Hello Lenin: recount demanded after leftist wins presidency in Ecuador
Election authority denies fraud as Lenin Moreno celebrates winning presidency
Ecuador’s president Rafael Correa with president-elect Lenin Moreno and his wife Rocio Gonzalez in Quito. Photograph: Mariana Bazo/Reuters
Socialist candidate Lenin Moreno on Monday celebrated victory in Ecuador’s presidential election, bucking a shift to the right in South America, but his conservative challenger demanded a recount as supporters took to the streets in protest.
Mr Moreno’s triumph was a relief for Wikileaks founder Julian Assange, after former banker Guillermo Lasso had vowed to remove him from Ecuador’s embassy in London if he won the run-off. It was also a boost for the struggling leftist movement in South America after right-leaning governments recently came to power in Argentina, Brazil and Peru as a commodities boom ended, economies flagged and corruption scandals grew.
The region’s high-profile socialist leader, president Nicolas Maduro of crisis-hit Venezuela, congratulated Mr Moreno profusely on Twitter, as did Bolivian president Evo Morales. “Congratulations Ecuador, the citizen’s revolution has triumphed!” said Mr Maduro, as did much of his cabinet. “Twenty-first century socialism always triumphs,” tweeted Mr Morales. “Congratulations brother @Lenin!”
Mr Lasso had promised to denounce the embattled Mr Maduro, who foes say has turned his country into a dictatorship. Mr Moreno, a paraplegic former-vice president, secured 51.15 per cent of the votes, compared with Mr Lasso’s 48.85 per cent, with nearly 99 per cent of votes counted, according to the electoral council on Monday morning.
Mr Lasso, who had proclaimed himself victorious based on a top pollster’s exit poll, disputed the close results that would extend a decade-long leftist rule in oil-rich Ecuador.
“They’ve crossed a line,” he told supporters in a hotel in his coastal hometown of Guayaquil on Sunday, vowing to challenge the results, a complex process that could take time. “We’re going to defend the will of the Ecuadorean people in the face of this fraud attempt,” he said.
Mr Lasso tweeted photos showing what he said were original votes for him that were changed by electoral officials. The election authority denied fraud allegations.
Mr Lasso contrasted Sunday’s quickly tallied vote with the first round in February, when the results took days to come out. Hundreds of his supporters swarmed in front of electoral council offices in the capital, Quito, and Guayaquil, waving yellow, blue and red Ecuadorean flags and chanting “No to fraud” and “We don’t want to be Venezuela”. There were reports of isolated clashes on Sunday night, but protests ebbed as the night went on.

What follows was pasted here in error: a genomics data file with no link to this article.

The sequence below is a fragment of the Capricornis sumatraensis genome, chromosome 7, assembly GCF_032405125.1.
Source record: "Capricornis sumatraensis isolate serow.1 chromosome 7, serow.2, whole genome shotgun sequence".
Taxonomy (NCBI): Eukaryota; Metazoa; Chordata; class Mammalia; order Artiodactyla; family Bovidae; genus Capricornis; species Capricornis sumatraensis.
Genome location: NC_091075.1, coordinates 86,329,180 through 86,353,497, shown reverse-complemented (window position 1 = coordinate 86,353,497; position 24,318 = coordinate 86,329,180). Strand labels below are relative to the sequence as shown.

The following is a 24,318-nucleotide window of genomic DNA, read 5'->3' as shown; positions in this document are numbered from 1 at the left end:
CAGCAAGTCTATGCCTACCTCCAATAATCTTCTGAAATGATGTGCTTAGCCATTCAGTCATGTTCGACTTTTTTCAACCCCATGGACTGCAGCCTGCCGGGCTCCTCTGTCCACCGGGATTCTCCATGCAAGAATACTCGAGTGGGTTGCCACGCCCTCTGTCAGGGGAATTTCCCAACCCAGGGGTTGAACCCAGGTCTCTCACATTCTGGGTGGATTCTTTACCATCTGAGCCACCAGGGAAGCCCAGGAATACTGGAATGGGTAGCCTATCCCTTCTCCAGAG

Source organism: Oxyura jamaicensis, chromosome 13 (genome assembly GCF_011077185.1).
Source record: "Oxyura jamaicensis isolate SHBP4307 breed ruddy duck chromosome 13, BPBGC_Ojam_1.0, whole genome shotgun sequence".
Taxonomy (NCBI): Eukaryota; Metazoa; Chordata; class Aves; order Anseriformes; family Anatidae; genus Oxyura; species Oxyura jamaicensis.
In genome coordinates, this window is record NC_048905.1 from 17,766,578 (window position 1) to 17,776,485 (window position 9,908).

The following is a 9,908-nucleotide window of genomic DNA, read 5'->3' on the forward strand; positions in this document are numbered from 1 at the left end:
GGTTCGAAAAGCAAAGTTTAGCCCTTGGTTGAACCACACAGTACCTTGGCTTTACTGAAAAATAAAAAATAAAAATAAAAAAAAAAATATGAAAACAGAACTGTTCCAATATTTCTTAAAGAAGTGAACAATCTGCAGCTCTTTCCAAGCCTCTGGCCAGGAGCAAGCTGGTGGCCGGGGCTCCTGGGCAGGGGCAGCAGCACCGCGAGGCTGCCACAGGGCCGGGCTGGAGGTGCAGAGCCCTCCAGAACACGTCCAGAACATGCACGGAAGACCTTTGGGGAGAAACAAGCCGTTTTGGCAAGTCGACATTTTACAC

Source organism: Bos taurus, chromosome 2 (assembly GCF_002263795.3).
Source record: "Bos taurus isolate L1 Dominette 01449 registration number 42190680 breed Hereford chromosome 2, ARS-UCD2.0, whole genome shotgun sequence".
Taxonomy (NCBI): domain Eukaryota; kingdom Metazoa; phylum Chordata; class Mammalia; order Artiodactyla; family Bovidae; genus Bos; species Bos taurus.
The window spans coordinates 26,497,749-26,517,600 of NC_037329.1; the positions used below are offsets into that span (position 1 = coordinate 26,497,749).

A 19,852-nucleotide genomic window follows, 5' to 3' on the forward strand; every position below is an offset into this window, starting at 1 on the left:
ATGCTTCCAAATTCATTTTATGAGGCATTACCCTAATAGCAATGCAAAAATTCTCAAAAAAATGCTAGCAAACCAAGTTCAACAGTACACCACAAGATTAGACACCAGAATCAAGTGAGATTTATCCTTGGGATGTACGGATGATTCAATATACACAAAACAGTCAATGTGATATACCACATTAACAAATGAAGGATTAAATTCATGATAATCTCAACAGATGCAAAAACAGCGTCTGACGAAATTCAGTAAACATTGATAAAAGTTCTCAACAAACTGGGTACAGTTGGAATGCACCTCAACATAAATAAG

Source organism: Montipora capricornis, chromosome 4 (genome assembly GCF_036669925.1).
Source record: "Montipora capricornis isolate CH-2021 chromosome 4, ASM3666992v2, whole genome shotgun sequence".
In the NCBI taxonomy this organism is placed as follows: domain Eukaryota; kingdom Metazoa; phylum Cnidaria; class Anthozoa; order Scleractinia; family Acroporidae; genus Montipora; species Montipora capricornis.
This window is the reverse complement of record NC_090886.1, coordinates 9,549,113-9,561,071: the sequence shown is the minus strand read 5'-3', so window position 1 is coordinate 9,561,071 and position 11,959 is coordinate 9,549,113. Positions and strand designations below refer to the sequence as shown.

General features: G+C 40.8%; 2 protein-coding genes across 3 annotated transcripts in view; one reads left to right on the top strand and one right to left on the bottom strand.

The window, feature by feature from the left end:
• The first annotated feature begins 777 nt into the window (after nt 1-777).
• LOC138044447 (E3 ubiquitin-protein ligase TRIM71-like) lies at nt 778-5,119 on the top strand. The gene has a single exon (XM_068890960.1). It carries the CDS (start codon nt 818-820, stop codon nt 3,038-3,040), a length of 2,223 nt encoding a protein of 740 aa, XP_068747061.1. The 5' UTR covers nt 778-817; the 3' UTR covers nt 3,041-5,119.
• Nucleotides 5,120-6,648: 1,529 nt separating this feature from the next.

“This is shameless fraud, we all know it,” said taxi driver Roberto Vera (50) on Monday. “They’re from the Venezuelan school, that’s their governance model and it will do great harm to all Ecuadoreans.”
But ruling Country Alliance officials scoffed that Mr Lasso was a sore loser and was inciting violence. Mr Moreno’s party will have control of Congress, but he will need to cultivate support from many in the polarised country who view his narrow win with suspicion.
Mr Moreno, who lost the use of his legs two decades ago when he was shot during a robbery, would become a rare head of state to use a wheelchair when he takes office on May 24th. “Lenin,” as he is commonly referred to by his supporters, celebrated in mountainous Quito overnight with the flag-waving crowd chanting “Lenin President”.
“We’re going to keep building the path. We’ve done a lot but there’s a lot more to do,” he said, flanked by running mate and current vice-president, Jorge Glas, as well as beaming outgoing president Rafael Correa. He broke into several songs, including one about Argentine revolutionary hero Ernesto “Che” Guevara.
Mr Moreno, a former UN special envoy on disability and accessibility, has a more conciliatory style than the fiery Mr Correa and has promised benefits for single mothers, the elderly and disabled Ecuadoreans. He will be under pressure to create jobs and crack down on graft amid corruption scandals at state-run oil company PetroEcuador and Brazilian conglomerate Odebrecht.
Mr Lasso has criticised Mr Moreno as being ill-equipped to deal with economic issues and warned that his major social promises would hit already pressured coffers in a country dependent on exports of oil, bananas and shrimp.
“Moreno’s margin of victory was much smaller than those of his predecessor Rafael Correa, leaving him in a much weaker spot,” said John Polga, a political scientist at the US Naval Academy. “He has the advantage of a legislative majority (for now), but his government will have to confront fiscal restraints, a stagnant economy and the burden of a recovery from last April’s earthquake.”